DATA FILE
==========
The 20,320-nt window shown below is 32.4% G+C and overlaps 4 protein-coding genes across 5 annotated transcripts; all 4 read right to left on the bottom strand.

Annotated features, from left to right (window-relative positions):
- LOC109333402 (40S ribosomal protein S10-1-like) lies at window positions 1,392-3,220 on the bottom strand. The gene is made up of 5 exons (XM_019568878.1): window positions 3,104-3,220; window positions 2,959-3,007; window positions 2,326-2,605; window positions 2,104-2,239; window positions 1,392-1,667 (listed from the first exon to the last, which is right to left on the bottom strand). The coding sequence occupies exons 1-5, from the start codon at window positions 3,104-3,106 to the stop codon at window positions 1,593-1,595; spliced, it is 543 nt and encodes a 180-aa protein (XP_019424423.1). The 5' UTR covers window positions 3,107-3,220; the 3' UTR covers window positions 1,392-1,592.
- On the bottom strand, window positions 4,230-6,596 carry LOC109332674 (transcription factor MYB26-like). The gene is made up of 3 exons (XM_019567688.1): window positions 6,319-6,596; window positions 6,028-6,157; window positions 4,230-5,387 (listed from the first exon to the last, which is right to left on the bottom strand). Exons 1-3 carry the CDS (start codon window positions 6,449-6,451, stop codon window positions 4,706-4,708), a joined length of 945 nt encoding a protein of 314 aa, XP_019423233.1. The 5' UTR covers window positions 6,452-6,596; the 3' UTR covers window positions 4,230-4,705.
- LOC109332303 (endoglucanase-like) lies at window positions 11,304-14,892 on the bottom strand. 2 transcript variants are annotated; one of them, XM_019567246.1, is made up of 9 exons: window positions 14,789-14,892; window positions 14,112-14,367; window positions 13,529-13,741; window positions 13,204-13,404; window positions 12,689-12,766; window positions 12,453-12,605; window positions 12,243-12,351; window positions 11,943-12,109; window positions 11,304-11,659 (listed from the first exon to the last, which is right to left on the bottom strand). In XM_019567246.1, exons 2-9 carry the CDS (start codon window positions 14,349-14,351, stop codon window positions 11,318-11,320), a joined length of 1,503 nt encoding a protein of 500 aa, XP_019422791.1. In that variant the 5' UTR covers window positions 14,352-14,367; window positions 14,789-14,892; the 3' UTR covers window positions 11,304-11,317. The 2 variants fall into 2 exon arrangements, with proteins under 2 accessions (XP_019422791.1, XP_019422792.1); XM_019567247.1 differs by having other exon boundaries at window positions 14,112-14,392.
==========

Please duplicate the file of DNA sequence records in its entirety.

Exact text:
The 20,320-nt window shown below is 32.4% G+C and overlaps 4 protein-coding genes across 5 annotated transcripts; all 4 read right to left on the bottom strand.

Annotated features, from left to right (window-relative positions):
- LOC109333402 (40S ribosomal protein S10-1-like) lies at window positions 1,392-3,220 on the bottom strand. The gene is made up of 5 exons (XM_019568878.1): window positions 3,104-3,220; window positions 2,959-3,007; window positions 2,326-2,605; window positions 2,104-2,239; window positions 1,392-1,667 (listed from the first exon to the last, which is right to left on the bottom strand). The coding sequence occupies exons 1-5, from the start codon at window positions 3,104-3,106 to the stop codon at window positions 1,593-1,595; spliced, it is 543 nt and encodes a 180-aa protein (XP_019424423.1). The 5' UTR covers window positions 3,107-3,220; the 3' UTR covers window positions 1,392-1,592.
- On the bottom strand, window positions 4,230-6,596 carry LOC109332674 (transcription factor MYB26-like). The gene is made up of 3 exons (XM_019567688.1): window positions 6,319-6,596; window positions 6,028-6,157; window positions 4,230-5,387 (listed from the first exon to the last, which is right to left on the bottom strand). Exons 1-3 carry the CDS (start codon window positions 6,449-6,451, stop codon window positions 4,706-4,708), a joined length of 945 nt encoding a protein of 314 aa, XP_019423233.1. The 5' UTR covers window positions 6,452-6,596; the 3' UTR covers window positions 4,230-4,705.
- LOC109332303 (endoglucanase-like) lies at window positions 11,304-14,892 on the bottom strand. 2 transcript variants are annotated; one of them, XM_019567246.1, is made up of 9 exons: window positions 14,789-14,892; window positions 14,112-14,367; window positions 13,529-13,741; window positions 13,204-13,404; window positions 12,689-12,766; window positions 12,453-12,605; window positions 12,243-12,351; window positions 11,943-12,109; window positions 11,304-11,659 (listed from the first exon to the last, which is right to left on the bottom strand). In XM_019567246.1, exons 2-9 carry the CDS (start codon window positions 14,349-14,351, stop codon window positions 11,318-11,320), a joined length of 1,503 nt encoding a protein of 500 aa, XP_019422791.1. In that variant the 5' UTR covers window positions 14,352-14,367; window positions 14,789-14,892; the 3' UTR covers window positions 11,304-11,317. The 2 variants fall into 2 exon arrangements, with proteins under 2 accessions (XP_019422791.1, XP_019422792.1); XM_019567247.1 differs by having other exon boundaries at window positions 14,112-14,392.